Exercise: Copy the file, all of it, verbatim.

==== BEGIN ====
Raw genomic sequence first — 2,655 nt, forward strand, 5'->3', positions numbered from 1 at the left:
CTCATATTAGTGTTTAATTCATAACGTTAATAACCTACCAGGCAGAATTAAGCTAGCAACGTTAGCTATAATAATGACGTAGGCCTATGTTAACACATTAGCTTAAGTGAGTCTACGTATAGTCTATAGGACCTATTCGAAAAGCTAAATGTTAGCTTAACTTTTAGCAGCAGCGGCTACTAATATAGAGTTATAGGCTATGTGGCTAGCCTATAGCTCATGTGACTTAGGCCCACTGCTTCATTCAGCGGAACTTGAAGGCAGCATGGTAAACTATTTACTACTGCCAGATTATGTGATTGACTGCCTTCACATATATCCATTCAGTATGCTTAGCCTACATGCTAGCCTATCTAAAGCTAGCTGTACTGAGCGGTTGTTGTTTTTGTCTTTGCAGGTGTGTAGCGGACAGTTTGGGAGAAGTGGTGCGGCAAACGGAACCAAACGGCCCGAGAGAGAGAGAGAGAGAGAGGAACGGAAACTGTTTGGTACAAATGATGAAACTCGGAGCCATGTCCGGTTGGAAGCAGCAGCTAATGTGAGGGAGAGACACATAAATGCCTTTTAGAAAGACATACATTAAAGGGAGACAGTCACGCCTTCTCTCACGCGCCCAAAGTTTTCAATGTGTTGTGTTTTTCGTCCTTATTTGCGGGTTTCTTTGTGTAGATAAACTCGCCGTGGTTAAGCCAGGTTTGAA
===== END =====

Raw genomic sequence first — 2,655 nt, forward strand, 5'->3', positions numbered from 1 at the left:
CTCATATTAGTGTTTAATTCATAACGTTAATAACCTACCAGGCAGAATTAAGCTAGCAACGTTAGCTATAATAATGACGTAGGCCTATGTTAACACATTAGCTTAAGTGAGTCTACGTATAGTCTATAGGACCTATTCGAAAAGCTAAATGTTAGCTTAACTTTTAGCAGCAGCGGCTACTAATATAGAGTTATAGGCTATGTGGCTAGCCTATAGCTCATGTGACTTAGGCCCACTGCTTCATTCAGCGGAACTTGAAGGCAGCATGGTAAACTATTTACTACTGCCAGATTATGTGATTGACTGCCTTCACATATATCCATTCAGTATGCTTAGCCTACATGCTAGCCTATCTAAAGCTAGCTGTACTGAGCGGTTGTTGTTTTTGTCTTTGCAGGTGTGTAGCGGACAGTTTGGGAGAAGTGGTGCGGCAAACGGAACCAAACGGCCCGAGAGAGAGAGAGAGAGAGAGGAACGGAAACTGTTTGGTACAAATGATGAAACTCGGAGCCATGTCCGGTTGGAAGCAGCAGCTAATGTGAGGGAGAGACACATAAATGCCTTTTAGAAAGACATACATTAAAGGGAGACAGTCACGCCTTCTCTCACGCGCCCAAAGTTTTCAATGTGTTGTGTTTTTCGTCCTTATTTGCGGGTTTCTTTGTGTAGATAAACTCGCCGTGGTTAAGCCAGGTTTGAA